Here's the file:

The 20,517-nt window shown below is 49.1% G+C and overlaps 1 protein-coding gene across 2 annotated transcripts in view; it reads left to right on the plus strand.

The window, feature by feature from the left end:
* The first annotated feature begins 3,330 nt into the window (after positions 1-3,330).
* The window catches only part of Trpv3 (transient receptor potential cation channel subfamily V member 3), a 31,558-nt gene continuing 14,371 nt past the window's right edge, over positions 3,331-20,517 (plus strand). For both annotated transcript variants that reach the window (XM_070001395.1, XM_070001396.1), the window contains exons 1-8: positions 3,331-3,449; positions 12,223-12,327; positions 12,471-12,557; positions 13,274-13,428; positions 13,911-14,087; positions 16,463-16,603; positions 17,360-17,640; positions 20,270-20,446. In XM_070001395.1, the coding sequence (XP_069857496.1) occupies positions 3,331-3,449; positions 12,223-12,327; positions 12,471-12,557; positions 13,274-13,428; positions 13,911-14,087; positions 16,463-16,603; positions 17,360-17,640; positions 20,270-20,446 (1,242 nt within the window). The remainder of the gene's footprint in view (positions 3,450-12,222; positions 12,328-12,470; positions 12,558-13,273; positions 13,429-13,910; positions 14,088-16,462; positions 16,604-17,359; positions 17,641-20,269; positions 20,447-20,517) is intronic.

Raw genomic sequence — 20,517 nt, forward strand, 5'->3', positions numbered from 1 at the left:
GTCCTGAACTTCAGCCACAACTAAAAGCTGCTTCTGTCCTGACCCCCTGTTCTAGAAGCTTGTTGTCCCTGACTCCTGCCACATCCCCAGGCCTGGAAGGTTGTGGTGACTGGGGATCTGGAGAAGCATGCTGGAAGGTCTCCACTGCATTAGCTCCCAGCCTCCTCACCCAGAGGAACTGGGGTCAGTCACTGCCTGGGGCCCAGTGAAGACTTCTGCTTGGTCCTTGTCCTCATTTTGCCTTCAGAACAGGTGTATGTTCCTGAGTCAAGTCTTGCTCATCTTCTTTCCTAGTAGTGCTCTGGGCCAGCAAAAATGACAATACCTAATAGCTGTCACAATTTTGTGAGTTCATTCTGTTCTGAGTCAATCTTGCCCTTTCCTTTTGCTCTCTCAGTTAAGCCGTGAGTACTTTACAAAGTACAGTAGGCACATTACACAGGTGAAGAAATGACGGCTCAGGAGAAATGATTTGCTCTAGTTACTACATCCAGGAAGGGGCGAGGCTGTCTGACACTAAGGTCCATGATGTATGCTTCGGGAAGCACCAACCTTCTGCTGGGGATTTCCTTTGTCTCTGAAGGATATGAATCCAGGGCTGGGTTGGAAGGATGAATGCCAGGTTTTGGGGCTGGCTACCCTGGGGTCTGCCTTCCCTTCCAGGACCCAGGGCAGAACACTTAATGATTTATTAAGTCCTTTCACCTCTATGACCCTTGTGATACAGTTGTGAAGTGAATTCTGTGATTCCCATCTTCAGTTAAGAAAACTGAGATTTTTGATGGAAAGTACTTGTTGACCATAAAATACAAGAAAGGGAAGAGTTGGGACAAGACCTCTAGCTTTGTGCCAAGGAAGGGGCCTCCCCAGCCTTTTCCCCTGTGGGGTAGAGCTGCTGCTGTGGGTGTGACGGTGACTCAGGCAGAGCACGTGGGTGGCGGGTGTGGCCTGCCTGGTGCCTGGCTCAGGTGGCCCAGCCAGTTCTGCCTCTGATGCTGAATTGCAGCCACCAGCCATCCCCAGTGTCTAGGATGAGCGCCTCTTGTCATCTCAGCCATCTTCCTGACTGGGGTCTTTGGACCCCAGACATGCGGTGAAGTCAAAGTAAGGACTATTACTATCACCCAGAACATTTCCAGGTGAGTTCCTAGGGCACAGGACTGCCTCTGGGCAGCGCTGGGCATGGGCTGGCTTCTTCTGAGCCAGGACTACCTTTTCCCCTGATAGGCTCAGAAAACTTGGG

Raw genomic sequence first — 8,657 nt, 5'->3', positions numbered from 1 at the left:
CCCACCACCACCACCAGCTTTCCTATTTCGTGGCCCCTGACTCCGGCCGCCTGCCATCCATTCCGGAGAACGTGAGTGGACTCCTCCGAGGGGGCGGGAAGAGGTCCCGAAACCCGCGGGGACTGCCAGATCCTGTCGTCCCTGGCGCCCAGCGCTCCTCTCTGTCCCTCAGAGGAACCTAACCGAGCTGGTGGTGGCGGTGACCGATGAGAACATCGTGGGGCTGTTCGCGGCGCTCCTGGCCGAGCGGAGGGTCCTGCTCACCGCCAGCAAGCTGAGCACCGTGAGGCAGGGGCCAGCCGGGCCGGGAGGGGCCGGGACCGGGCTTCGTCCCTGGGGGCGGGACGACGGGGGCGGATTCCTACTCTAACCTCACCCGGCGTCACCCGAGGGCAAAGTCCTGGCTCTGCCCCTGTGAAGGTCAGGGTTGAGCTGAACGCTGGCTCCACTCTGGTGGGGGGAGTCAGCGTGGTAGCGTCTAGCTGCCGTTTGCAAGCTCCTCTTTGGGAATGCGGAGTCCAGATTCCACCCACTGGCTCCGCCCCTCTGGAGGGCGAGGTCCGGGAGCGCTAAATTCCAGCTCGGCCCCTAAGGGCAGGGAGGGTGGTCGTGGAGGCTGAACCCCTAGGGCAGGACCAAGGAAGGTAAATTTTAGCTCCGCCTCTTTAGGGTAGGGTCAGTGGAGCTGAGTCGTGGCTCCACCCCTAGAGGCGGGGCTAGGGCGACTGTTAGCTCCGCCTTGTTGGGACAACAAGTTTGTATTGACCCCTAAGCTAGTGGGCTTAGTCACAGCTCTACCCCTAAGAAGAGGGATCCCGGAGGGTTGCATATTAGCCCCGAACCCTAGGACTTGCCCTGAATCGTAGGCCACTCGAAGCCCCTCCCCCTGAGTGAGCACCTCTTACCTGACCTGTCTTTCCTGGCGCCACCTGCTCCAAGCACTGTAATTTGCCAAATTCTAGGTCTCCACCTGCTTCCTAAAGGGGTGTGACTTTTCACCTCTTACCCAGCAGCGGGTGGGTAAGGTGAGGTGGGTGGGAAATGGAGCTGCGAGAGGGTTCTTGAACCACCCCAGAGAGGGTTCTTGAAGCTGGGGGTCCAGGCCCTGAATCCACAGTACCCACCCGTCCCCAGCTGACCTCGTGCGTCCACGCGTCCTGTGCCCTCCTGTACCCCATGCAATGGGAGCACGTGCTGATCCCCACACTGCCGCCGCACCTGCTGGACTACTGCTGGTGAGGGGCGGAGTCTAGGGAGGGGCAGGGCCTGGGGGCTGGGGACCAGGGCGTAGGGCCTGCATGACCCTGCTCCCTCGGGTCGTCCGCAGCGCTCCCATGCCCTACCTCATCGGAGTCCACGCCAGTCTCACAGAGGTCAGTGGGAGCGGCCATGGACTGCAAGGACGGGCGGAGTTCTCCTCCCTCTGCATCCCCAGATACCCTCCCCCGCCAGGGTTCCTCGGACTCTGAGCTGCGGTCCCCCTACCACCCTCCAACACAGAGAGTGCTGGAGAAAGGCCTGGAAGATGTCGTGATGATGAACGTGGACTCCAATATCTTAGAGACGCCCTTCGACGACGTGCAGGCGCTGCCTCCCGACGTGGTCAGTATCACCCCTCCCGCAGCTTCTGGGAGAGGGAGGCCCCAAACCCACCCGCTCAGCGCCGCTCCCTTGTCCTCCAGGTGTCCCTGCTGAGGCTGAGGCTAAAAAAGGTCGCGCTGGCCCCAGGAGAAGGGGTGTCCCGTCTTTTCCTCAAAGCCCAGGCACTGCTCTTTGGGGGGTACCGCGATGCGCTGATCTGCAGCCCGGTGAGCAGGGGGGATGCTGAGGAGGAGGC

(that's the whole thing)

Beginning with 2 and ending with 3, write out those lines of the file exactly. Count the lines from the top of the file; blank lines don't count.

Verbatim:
The window, feature by feature from the left end:
* The first annotated feature begins 3,330 nt into the window (after positions 1-3,330).